César Estrada Chávez (March 31, 1927 – April 23, 1993) - An American farm worker, labor leader, and civil rights activist who, with Dolores Huerta, co-founded the National Farm Workers Association, which later became the United Farm Workers (UFW). A Mexican American, Chávez became the best known Latino American civil rights activist, and was strongly promoted by the American labor movement, which was eager to enroll Hispanic members. His public-relations approach to unionism and aggressive but nonviolent tactics made the farm workers' struggle a moral cause with nationwide support. By the late 1970s, his tactics had forced growers to recognize the UFW as the bargaining agent for 50,000 field workers in California and Florida. However, by the mid-1980s membership in the UFW had dwindled to around 15,000. After his death he became a major historical icon for the Latino community, and for liberals generally, symbolizing support for workers and for Hispanic power based on grass roots organizing and his slogan "Sí, se puede" (Spanish for "Yes, it is possible" or, roughly, "Yes, it can be done").
Stoneware clay wheel thrown human form, sculptured head detach, electric fired to cone 6, size 13”x 8.5”x 12.5 Created 2012
Josephine Baker (The Banana Queen, (June 3, 1906 – April 12, 1975) was an American-born French dancer, singer, and actress. Born Freda Josephine McDonald in St. Louis, Missouri she became a citizen of France in 1937. Fluent in both English and French, Baker became an international musical and political icon. She was given such nicknames as the "Bronze Venus", the "Black Pearl", and the "Créole Goddess". Baker was the first African American female to star in a major motion picture, Zouzou, to integrate an American concert hall, and to become a world-famous entertainer.
Wheel thrown (one section), stoneware vessel, w/yellow underglaze on banana design hat and dress apparel, sculptured head. Electric fired, cone 6, 15”x 7.5”x 14.5”, created: 2012.
James Marshall "Jimi" Hendrix (born Johnny Allen Hendrix; November 27, 1942 – September 18, 1970) was an American musician, singer, and songwriter. Although his mainstream career spanned only four years, he is widely regarded as one of the most influential electric guitarists in the history of popular music, and one of the most celebrated musicians of the 20th century. The Rock and Roll Hall of Fame describes him as "arguably the greatest instrumentalist in the history of rock music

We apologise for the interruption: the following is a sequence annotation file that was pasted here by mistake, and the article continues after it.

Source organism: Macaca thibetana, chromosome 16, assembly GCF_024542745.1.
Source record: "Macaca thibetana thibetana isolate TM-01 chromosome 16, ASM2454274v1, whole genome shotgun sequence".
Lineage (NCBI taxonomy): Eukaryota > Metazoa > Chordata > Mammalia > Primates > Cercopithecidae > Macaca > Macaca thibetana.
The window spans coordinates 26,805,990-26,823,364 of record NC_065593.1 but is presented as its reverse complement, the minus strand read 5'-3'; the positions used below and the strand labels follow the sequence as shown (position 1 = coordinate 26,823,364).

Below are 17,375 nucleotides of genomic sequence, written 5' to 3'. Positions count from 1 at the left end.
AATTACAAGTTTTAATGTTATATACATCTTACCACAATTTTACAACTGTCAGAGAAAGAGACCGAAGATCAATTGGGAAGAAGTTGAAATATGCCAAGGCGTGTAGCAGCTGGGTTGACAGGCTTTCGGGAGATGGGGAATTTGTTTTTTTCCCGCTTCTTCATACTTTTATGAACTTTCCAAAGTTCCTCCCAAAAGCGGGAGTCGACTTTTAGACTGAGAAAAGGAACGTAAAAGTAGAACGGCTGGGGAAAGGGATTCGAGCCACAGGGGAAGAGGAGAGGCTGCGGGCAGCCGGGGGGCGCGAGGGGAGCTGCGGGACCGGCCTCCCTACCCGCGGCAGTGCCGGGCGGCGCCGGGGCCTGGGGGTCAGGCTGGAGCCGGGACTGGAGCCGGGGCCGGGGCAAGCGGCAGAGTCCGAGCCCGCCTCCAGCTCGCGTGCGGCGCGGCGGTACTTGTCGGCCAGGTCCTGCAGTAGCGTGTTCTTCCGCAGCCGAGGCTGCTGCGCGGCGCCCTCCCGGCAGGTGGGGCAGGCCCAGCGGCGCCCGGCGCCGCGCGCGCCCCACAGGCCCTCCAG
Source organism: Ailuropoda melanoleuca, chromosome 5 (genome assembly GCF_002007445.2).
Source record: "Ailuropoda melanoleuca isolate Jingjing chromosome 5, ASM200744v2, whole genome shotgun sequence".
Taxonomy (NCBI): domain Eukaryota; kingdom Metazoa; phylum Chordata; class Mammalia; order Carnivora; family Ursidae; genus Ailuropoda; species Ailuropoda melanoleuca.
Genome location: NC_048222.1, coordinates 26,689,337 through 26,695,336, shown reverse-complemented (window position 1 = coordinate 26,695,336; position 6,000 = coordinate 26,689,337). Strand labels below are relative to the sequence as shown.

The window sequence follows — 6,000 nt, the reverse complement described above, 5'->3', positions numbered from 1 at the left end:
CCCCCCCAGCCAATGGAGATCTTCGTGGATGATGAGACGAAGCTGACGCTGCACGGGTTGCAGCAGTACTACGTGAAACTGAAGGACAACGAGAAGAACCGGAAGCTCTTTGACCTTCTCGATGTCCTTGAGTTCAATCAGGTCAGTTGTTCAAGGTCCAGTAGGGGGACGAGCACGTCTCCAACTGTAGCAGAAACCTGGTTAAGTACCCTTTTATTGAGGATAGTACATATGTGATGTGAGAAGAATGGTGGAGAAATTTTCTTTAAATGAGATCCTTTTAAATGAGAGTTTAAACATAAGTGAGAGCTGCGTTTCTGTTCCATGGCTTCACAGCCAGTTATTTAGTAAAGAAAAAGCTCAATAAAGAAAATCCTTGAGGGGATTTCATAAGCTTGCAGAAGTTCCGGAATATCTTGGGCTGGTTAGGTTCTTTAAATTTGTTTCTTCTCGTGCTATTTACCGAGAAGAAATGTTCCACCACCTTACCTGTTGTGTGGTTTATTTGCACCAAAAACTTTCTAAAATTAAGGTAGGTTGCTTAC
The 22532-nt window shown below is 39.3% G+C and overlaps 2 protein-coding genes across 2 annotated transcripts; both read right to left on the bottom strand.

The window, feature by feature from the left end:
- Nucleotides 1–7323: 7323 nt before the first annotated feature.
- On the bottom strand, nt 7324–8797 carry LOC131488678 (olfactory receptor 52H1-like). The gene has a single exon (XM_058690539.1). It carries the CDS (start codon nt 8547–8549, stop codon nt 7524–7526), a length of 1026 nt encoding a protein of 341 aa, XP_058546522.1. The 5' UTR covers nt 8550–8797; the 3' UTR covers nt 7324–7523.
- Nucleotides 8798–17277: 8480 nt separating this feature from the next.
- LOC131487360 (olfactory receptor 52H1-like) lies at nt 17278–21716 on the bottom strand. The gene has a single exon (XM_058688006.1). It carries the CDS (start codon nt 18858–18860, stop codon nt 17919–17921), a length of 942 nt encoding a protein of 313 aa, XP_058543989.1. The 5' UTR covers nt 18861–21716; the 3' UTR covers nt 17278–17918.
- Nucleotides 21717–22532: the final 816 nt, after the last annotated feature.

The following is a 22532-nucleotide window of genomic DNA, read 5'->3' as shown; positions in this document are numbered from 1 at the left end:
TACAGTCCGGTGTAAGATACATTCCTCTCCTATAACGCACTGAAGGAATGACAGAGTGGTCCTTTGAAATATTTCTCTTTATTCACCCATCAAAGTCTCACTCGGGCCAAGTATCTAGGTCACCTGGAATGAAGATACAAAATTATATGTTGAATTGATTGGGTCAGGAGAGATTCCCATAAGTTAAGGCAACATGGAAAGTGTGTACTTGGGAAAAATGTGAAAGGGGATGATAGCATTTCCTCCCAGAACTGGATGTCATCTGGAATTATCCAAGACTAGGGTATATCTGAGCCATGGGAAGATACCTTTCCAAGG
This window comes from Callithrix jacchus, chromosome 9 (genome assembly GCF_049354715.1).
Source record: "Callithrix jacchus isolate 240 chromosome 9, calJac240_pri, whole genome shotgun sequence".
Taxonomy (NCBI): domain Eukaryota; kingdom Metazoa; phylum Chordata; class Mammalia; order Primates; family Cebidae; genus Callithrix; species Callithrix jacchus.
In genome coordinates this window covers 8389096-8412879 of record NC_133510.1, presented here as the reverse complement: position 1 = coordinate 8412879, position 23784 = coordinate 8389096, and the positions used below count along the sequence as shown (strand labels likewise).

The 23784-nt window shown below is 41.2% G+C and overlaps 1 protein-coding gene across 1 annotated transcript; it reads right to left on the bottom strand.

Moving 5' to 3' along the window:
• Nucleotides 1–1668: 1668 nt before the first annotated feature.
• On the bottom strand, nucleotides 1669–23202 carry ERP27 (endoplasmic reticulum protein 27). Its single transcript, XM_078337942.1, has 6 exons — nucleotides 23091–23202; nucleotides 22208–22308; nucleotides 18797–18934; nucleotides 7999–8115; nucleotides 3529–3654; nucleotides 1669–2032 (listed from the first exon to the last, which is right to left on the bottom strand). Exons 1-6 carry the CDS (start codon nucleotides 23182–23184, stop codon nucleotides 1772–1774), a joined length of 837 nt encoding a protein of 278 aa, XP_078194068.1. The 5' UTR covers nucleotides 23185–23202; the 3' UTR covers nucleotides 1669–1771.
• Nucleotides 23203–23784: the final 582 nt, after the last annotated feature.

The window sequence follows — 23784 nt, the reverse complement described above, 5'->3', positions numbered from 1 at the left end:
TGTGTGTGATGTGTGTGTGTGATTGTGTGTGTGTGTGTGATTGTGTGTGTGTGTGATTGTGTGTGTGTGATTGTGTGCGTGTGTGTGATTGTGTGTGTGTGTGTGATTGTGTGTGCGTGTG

Stoneware Clay wheel thrown, sculptured head details detachable, Hair slip composite, porcelain guitar wheel thrown, string with wire, electric fired at cone 6, size 16”x 7” x 15.5”, created 2014.
Roger McDaniels 321 698-1688
Other books discussed were:
BENEFITS OF A COMMUNITY GARDEN
The first Community Garden was established in Winston Salem N. C. in 1759, so that folks could have a green space in the middle of town. The benefits that those folks realized are the same today.
The most important of aspect of a Community Garden is building community, the sense of community that Cedar Key has. As the Community Garden Project Leader, I experience this about every time I go to town. People coming up to me, folks from as far away as Canada, and offering help in the form of donations or labor or both. It is inspiring, humbling, and gratifying all at the same time. The Community Garden is already doing what all the studies show, furthering our sense of community. No matter what differences folks may have, when given the opportunity, we come together and do what needs to be done. Thank y'all for that.
Because of that support, the Cedar Key Community Garden will be up and growing by February 1st, one month ahead of schedule. The first harvest has already taken place and was given to the Food Pantry. There will be 20 table- top beds, along with beds on the ground, ready to plant; we will continue to add beds as funding allows Bed rentals are on a first-come, first-served basis, so if you would like to rent a bed , please call the below phone number to get your name on the list. Yearly rental cost, for compost filled beds, is $50 for a 4'x10' for a table top bed, $25 for a 4'x5' table top bed, $40 for a 4'x10' ground level bed, and $20 for a 4'x5' ground level bed. Irrigation will be provided.